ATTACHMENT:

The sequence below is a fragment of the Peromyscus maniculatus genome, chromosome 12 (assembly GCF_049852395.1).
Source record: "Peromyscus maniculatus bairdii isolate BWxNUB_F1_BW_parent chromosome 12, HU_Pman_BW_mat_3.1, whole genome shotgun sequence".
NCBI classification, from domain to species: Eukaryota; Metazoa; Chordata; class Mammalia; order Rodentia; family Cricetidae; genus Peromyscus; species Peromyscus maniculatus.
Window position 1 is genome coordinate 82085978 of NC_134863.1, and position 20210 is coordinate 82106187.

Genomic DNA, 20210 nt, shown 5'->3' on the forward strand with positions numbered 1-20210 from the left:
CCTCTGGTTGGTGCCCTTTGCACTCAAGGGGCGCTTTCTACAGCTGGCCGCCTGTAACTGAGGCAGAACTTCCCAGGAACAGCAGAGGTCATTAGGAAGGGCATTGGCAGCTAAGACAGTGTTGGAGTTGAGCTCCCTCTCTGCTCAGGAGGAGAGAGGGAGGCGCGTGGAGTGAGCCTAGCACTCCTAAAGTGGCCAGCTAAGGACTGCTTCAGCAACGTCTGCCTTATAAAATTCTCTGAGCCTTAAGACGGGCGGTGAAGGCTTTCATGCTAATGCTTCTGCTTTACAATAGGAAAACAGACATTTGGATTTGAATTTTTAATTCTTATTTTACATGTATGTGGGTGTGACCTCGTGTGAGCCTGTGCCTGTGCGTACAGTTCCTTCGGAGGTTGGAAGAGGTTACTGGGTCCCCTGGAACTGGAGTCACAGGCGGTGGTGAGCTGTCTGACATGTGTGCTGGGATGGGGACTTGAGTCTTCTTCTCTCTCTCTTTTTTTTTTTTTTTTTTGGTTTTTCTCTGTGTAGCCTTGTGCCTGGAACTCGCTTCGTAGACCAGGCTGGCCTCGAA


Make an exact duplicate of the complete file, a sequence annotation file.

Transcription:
The sequence below is a fragment of the Peromyscus maniculatus genome, chromosome 12 (assembly GCF_049852395.1).
Source record: "Peromyscus maniculatus bairdii isolate BWxNUB_F1_BW_parent chromosome 12, HU_Pman_BW_mat_3.1, whole genome shotgun sequence".
NCBI classification, from domain to species: Eukaryota; Metazoa; Chordata; class Mammalia; order Rodentia; family Cricetidae; genus Peromyscus; species Peromyscus maniculatus.
Window position 1 is genome coordinate 82085978 of NC_134863.1, and position 20210 is coordinate 82106187.

Genomic DNA, 20210 nt, shown 5'->3' on the forward strand with positions numbered 1-20210 from the left:
CCTCTGGTTGGTGCCCTTTGCACTCAAGGGGCGCTTTCTACAGCTGGCCGCCTGTAACTGAGGCAGAACTTCCCAGGAACAGCAGAGGTCATTAGGAAGGGCATTGGCAGCTAAGACAGTGTTGGAGTTGAGCTCCCTCTCTGCTCAGGAGGAGAGAGGGAGGCGCGTGGAGTGAGCCTAGCACTCCTAAAGTGGCCAGCTAAGGACTGCTTCAGCAACGTCTGCCTTATAAAATTCTCTGAGCCTTAAGACGGGCGGTGAAGGCTTTCATGCTAATGCTTCTGCTTTACAATAGGAAAACAGACATTTGGATTTGAATTTTTAATTCTTATTTTACATGTATGTGGGTGTGACCTCGTGTGAGCCTGTGCCTGTGCGTACAGTTCCTTCGGAGGTTGGAAGAGGTTACTGGGTCCCCTGGAACTGGAGTCACAGGCGGTGGTGAGCTGTCTGACATGTGTGCTGGGATGGGGACTTGAGTCTTCTTCTCTCTCTCTTTTTTTTTTTTTTTTTTGGTTTTTCTCTGTGTAGCCTTGTGCCTGGAACTCGCTTCGTAGACCAGGCTGGCCTCGAA